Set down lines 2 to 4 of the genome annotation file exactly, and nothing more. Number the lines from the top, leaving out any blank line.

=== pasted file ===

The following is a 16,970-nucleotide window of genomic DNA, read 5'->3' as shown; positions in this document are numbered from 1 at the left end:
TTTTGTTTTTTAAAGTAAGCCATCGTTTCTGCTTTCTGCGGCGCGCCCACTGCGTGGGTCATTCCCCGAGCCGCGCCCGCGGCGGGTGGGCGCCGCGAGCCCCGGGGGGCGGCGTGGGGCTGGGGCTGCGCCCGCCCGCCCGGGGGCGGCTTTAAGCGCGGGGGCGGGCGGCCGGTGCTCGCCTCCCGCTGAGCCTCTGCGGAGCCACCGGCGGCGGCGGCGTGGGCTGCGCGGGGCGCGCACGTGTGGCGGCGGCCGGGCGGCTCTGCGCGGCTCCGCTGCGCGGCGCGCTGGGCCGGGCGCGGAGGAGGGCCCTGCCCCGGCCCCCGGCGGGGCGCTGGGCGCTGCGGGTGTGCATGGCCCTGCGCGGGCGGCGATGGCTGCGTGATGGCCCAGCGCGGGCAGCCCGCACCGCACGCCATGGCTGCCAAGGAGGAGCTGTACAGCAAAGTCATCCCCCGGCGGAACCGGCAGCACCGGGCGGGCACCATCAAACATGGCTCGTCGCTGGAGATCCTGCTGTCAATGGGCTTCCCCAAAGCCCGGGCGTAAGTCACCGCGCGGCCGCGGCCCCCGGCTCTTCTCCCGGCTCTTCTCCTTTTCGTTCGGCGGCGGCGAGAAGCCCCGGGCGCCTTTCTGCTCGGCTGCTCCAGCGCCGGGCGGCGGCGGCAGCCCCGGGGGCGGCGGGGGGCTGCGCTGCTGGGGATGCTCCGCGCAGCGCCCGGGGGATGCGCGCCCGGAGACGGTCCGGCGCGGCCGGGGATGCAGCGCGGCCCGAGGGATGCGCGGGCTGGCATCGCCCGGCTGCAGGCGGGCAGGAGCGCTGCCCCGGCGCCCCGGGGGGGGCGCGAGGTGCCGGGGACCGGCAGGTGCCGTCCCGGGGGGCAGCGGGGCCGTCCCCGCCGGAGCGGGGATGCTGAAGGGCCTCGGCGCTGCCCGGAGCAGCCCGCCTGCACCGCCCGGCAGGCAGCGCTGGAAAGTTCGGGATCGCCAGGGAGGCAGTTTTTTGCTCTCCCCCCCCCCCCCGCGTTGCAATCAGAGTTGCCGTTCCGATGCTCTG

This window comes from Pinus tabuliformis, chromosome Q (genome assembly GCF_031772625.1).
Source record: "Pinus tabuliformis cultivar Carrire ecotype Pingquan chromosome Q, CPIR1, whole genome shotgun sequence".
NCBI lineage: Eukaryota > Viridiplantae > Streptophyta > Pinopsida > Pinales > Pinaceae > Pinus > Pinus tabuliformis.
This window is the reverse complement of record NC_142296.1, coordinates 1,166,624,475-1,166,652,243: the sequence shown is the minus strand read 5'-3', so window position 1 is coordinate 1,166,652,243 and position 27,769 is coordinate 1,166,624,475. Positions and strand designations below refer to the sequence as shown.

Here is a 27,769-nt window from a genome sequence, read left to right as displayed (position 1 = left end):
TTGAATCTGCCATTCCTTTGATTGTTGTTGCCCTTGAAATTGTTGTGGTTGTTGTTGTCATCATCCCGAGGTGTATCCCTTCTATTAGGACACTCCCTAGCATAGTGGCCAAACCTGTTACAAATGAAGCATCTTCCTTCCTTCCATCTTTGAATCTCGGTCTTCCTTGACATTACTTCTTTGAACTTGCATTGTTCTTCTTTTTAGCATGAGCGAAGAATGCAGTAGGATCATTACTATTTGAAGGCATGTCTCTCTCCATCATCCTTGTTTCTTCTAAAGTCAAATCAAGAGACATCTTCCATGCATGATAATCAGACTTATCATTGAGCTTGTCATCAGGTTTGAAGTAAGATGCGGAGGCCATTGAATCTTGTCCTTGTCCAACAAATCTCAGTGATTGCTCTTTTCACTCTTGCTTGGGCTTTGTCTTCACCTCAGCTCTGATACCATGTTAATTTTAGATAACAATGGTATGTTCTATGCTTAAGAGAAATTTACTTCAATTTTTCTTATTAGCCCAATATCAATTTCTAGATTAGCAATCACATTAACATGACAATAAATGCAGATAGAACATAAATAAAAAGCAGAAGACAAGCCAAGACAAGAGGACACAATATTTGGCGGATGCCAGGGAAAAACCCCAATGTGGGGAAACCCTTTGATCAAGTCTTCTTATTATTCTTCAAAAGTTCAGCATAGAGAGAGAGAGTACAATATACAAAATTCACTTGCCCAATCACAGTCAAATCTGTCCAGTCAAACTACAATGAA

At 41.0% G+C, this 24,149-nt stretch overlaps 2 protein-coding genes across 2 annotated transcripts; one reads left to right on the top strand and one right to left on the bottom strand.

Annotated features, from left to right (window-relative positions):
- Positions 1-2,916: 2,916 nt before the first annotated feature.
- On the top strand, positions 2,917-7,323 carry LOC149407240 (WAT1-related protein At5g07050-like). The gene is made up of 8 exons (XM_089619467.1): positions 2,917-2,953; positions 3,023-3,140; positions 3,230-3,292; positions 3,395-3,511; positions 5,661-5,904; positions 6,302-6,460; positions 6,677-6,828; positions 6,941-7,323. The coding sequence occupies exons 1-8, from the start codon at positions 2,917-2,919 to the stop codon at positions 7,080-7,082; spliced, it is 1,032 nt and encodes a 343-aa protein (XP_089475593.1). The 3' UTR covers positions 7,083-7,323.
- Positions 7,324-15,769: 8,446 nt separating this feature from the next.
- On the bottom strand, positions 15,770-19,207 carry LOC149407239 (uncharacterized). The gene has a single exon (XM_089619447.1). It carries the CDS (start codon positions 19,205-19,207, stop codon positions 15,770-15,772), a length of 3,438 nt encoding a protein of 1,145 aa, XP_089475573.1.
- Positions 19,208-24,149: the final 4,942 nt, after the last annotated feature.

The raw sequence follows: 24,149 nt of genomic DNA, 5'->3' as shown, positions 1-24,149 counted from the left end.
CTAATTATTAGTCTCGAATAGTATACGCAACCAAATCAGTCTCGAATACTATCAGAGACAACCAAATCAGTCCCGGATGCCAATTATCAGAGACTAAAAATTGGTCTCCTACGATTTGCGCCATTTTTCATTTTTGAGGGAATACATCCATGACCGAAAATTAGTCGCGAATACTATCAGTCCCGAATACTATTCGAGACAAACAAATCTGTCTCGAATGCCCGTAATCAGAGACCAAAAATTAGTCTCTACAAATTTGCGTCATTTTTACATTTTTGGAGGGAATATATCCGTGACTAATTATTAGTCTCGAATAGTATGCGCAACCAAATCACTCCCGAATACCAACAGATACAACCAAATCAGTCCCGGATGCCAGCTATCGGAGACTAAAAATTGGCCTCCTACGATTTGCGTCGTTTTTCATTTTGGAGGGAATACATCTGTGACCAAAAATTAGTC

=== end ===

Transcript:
TTTTGTTTTTTAAAGTAAGCCATCGTTTCTGCTTTCTGCGGCGCGCCCACTGCGTGGGTCATTCCCCGAGCCGCGCCCGCGGCGGGTGGGCGCCGCGAGCCCCGGGGGGCGGCGTGGGGCTGGGGCTGCGCCCGCCCGCCCGGGGGCGGCTTTAAGCGCGGGGGCGGGCGGCCGGTGCTCGCCTCCCGCTGAGCCTCTGCGGAGCCACCGGCGGCGGCGGCGTGGGCTGCGCGGGGCGCGCACGTGTGGCGGCGGCCGGGCGGCTCTGCGCGGCTCCGCTGCGCGGCGCGCTGGGCCGGGCGCGGAGGAGGGCCCTGCCCCGGCCCCCGGCGGGGCGCTGGGCGCTGCGGGTGTGCATGGCCCTGCGCGGGCGGCGATGGCTGCGTGATGGCCCAGCGCGGGCAGCCCGCACCGCACGCCATGGCTGCCAAGGAGGAGCTGTACAGCAAAGTCATCCCCCGGCGGAACCGGCAGCACCGGGCGGGCACCATCAAACATGGCTCGTCGCTGGAGATCCTGCTGTCAATGGGCTTCCCCAAAGCCCGGGCGTAAGTCACCGCGCGGCCGCGGCCCCCGGCTCTTCTCCCGGCTCTTCTCCTTTTCGTTCGGCGGCGGCGAGAAGCCCCGGGCGCCTTTCTGCTCGGCTGCTCCAGCGCCGGGCGGCGGCGGCAGCCCCGGGGGCGGCGGGGGGCTGCGCTGCTGGGGATGCTCCGCGCAGCGCCCGGGGGATGCGCGCCCGGAGACGGTCCGGCGCGGCCGGGGATGCAGCGCGGCCCGAGGGATGCGCGGGCTGGCATCGCCCGGCTGCAGGCGGGCAGGAGCGCTGCCCCGGCGCCCCGGGGGGGGCGCGAGGTGCCGGGGACCGGCAGGTGCCGTCCCGGGGGGCAGCGGGGCCGTCCCCGCCGGAGCGGGGATGCTGAAGGGCCTCGGCGCTGCCCGGAGCAGCCCGCCTGCACCGCCCGGCAGGCAGCGCTGGAAAGTTCGGGATCGCCAGGGAGGCAGTTTTTTGCTCTCCCCCCCCCCCCCGCGTTGCAATCAGAGTTGCCGTTCCGATGCTCTG

This window comes from Pinus tabuliformis, chromosome Q (genome assembly GCF_031772625.1).
Source record: "Pinus tabuliformis cultivar Carrire ecotype Pingquan chromosome Q, CPIR1, whole genome shotgun sequence".